The sands at Reynisfjara Beach were rockier than their brethren at Vík í Mýrdal, with large areas covered in smooth dark grey stones. I don’t know what came over us, but both Jason and I coveted these stones, and even though we never do this, we agreed that we could each pick one to take home. I know, it’s a bad practice: if everyone did this, or even if a lot of people did this it would dramatically change the characteristic of every wild place for the worse. I knew it was wrong as I picked up the stone and closed my hand around it and slipped it into my pocket. But that stone had a grip on me. It was somehow The Perfect Stone, so smooth, so dark, so symmetrical, satisfying to look at and hold. Precious.

 

After our petty thievery, it was time to board the bus and head back to the waterfalls we’d blasted by on our way in. We made it to Skógafoss just as the sun was starting to set–you may recognize Skógafoss from Thor: The Dark World or a handful of other films. When we arrived, we were informed that we wouldn’t have time to go up to the viewing platform unless we were comfortable with the idea of running both up and down the entire set of stairs. Anyone who reads this blog or knows me or could make an educated guess about my general fitness level based on the sheer amount of Lord of the Rings references knows that running isn’t my bag. Me running up and down those entire stairs at full tilt is exactly equally as likely to happen as it is for Chris Hemsworth to have shown up just then, in his Thor costume, solely for the purpose of carrying me to the top.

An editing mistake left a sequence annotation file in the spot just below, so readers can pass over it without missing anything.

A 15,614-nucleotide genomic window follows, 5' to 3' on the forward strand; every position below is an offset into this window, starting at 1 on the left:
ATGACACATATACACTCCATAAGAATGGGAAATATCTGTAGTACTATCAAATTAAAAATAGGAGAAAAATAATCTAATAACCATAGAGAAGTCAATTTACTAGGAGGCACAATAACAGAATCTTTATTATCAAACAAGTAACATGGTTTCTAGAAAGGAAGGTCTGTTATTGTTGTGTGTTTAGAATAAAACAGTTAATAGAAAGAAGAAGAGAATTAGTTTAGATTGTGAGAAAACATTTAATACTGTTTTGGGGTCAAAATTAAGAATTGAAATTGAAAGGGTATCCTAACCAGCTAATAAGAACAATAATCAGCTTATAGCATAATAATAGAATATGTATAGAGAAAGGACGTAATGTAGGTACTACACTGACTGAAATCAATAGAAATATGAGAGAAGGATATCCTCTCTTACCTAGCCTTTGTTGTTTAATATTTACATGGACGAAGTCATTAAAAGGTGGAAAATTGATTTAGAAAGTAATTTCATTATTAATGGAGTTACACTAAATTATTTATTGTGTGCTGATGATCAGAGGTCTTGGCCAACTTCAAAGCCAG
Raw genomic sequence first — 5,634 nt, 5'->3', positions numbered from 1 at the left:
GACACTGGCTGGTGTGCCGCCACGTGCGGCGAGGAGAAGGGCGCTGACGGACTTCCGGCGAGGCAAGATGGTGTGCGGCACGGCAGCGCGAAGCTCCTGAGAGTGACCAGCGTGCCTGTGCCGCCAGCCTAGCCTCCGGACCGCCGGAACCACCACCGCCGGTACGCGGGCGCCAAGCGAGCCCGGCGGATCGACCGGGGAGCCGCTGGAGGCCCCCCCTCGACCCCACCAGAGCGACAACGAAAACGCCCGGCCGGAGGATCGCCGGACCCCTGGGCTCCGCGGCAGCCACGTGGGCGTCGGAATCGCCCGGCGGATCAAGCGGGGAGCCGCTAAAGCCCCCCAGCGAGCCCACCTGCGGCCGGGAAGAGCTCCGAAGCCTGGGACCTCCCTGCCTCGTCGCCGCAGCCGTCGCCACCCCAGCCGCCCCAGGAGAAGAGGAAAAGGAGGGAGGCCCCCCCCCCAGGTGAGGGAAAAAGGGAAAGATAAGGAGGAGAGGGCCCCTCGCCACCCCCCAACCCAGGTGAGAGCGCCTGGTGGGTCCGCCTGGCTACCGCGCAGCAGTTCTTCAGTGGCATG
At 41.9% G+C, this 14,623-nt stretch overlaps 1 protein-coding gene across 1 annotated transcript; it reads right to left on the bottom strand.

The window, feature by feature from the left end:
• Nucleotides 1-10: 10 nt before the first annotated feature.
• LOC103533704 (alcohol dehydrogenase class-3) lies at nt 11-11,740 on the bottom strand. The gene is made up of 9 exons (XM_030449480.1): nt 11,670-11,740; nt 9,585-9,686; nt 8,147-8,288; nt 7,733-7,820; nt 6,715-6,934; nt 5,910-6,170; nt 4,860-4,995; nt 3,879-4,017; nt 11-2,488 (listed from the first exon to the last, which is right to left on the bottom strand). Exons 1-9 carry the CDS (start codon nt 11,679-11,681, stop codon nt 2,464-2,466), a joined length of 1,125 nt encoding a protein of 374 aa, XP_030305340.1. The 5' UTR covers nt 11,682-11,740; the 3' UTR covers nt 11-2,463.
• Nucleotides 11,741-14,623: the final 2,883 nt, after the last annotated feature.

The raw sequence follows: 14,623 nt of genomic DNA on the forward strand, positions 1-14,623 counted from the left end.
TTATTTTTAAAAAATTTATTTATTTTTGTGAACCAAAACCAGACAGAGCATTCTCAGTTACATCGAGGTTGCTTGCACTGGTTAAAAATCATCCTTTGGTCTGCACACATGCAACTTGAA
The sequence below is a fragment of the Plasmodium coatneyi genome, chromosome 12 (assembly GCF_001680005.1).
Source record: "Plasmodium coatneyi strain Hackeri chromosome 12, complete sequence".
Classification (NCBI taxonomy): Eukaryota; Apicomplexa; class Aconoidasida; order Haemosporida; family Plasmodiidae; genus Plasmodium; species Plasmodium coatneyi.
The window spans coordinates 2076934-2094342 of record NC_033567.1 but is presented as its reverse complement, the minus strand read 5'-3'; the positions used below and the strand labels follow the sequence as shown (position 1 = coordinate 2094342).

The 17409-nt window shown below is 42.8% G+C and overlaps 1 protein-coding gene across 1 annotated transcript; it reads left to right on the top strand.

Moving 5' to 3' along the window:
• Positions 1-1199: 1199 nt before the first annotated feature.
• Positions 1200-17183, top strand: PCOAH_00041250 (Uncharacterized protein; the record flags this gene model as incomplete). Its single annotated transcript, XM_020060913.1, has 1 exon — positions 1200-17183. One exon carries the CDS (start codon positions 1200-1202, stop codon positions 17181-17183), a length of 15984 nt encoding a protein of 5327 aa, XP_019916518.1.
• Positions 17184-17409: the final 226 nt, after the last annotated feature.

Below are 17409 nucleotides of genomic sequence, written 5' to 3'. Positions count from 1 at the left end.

Sheep!

We inched toward Skógafoss: every inch of terrain near the waterfall’s “splash zone” was coated in slick ice, and the ground itself was covered in irregular large rocks, which were also slick with ice. It was like trying to walk on bubble wrap made of ice, and while my feet tried to slip out from under me a few times, thankfully I kept my balance. Ultimately, I didn’t want to get very close to Skógafoss–the icy mist pelting me from a distance was plenty, I didn’t need to soak my jacket through, sit on a cold bus for a while, and then walk to and from our dinner reservations when we got back to Reykjavík in my still-wet jacket.